by Marcel Mutoni

At one point late in the first half of last night’s Lakers/Rockets game, after a series of horrendous calls by the refs (a not too unfamiliar sight during these here Playoffs), ESPN’s Jeff Van Gundy and Mark Jackson time and again railed against just how awful the officiating was.

Their criticism got so heated that I was sure David Stern would have them assassinated at halftime.

Jackson and Van Gundy were completely right, of course, which is precisely the problem. That’s according to David Stern, who’d prefer you not listen to clear-eyed criticism of his referees, who’ve been giving out flagrants like they’re going out of style.

From the Houston Chronicle:

NBA commissioner David Stern disagreed with coaches and players in the Rockets-Lakers series who said the events in the first few games of the series pointed to a need for greater clarity as to what constituted a flagrant-1 or flagrant-2 foul. He blamed game broadcasters for much of the confusion of controversy, but did not claim the rules are always clear.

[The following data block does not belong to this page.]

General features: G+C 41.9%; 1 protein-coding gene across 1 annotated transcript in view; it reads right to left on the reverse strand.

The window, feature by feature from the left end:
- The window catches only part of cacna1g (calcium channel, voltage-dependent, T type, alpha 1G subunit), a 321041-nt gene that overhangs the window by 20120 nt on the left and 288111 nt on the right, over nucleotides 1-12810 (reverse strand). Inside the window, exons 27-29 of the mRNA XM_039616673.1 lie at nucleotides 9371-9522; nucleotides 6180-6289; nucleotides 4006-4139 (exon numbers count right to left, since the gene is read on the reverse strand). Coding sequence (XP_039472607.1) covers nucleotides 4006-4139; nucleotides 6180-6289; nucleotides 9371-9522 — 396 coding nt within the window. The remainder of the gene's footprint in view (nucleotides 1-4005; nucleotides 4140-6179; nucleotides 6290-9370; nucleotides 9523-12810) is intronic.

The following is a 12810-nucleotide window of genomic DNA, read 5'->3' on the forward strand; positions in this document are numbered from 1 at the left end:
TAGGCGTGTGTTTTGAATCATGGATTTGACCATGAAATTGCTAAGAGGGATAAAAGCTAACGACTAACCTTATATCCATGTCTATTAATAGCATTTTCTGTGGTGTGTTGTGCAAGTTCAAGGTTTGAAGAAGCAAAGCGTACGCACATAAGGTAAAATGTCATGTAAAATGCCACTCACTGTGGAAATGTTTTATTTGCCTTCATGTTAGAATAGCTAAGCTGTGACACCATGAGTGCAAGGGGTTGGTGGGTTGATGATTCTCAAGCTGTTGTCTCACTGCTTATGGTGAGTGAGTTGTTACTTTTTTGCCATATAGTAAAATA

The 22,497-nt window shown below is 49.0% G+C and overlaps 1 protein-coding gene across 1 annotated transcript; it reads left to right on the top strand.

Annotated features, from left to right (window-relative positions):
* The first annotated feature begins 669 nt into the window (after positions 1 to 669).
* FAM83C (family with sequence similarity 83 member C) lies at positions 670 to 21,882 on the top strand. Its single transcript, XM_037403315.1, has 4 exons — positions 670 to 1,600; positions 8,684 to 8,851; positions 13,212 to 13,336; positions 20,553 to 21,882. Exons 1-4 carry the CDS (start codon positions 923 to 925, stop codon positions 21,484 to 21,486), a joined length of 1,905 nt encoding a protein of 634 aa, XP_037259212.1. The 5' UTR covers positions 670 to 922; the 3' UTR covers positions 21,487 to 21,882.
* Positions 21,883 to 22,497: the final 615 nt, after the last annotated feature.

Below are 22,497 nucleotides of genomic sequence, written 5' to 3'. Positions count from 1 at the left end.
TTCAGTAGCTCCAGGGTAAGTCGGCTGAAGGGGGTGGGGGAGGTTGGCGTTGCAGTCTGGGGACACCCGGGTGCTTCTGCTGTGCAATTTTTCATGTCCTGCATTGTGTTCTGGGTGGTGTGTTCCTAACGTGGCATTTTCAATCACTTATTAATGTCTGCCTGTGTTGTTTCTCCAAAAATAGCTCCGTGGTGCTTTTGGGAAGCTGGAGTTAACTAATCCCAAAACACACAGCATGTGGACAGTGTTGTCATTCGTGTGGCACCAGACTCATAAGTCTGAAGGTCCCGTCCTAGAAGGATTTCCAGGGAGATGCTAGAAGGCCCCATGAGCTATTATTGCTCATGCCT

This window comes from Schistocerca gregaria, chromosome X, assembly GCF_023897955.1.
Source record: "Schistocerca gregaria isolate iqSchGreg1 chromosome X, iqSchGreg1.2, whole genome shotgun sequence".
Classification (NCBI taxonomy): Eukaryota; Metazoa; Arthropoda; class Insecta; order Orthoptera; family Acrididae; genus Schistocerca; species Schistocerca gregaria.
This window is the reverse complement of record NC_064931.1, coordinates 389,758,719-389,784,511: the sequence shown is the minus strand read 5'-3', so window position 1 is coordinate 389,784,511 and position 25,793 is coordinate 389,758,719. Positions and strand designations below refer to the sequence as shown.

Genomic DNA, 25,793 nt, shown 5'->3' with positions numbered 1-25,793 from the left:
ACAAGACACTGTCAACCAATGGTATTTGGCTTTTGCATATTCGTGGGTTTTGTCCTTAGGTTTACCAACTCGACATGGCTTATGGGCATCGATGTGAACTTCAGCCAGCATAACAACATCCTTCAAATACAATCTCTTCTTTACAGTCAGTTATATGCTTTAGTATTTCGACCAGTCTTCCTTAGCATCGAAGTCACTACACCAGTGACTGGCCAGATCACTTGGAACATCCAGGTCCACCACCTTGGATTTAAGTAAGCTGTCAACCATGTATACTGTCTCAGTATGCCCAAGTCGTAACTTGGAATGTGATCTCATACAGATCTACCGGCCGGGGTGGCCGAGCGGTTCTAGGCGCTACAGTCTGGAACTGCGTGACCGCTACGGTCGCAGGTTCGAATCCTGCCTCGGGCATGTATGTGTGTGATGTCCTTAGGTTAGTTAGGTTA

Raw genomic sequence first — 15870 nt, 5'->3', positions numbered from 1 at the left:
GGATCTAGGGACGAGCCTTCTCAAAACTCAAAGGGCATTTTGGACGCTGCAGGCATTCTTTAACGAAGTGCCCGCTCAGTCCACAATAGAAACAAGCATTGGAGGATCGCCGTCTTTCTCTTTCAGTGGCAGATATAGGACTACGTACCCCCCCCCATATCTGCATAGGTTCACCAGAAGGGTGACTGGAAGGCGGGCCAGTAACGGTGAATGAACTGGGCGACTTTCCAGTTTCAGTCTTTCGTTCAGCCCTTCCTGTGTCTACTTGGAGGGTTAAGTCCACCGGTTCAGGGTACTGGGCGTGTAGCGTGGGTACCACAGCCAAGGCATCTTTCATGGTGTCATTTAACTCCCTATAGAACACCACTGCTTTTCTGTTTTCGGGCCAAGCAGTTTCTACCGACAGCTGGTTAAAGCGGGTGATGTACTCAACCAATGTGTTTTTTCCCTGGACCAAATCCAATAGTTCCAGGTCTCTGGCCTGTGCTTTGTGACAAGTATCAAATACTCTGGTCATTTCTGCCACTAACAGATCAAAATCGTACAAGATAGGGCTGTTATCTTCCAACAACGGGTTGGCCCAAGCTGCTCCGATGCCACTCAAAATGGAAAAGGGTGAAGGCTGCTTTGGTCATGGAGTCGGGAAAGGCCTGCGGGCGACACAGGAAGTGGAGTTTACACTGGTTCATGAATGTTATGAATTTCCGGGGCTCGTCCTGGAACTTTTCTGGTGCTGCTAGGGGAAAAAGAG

“In our sport? Is it clear?” Stern said. “(Officiating) in the paint and trying to give a consistent interpretation? It is the most difficult sport there is to ref. But our referees do the best they can, and we do the best we can to adding clarity.

“Let them put it up on the screen, rather than have the color commentator say, ‘I don’t care what the rule says, that shouldn’t be anything.’ That’s a terrific way to have 60 members of the (officiating) staff to have a good call. But we need to do a better job as well. People are confused. But we would hope our broadcast partners would put the rule up, understand it and then indicate the difficult job referees have.”

Instead of putting the onus on television talking heads to explain to the viewing public just how tough it is to officiate NBA games, wouldn’t it benefit the League more to work harder to ensure competency from its officials? Or would that make too much sense?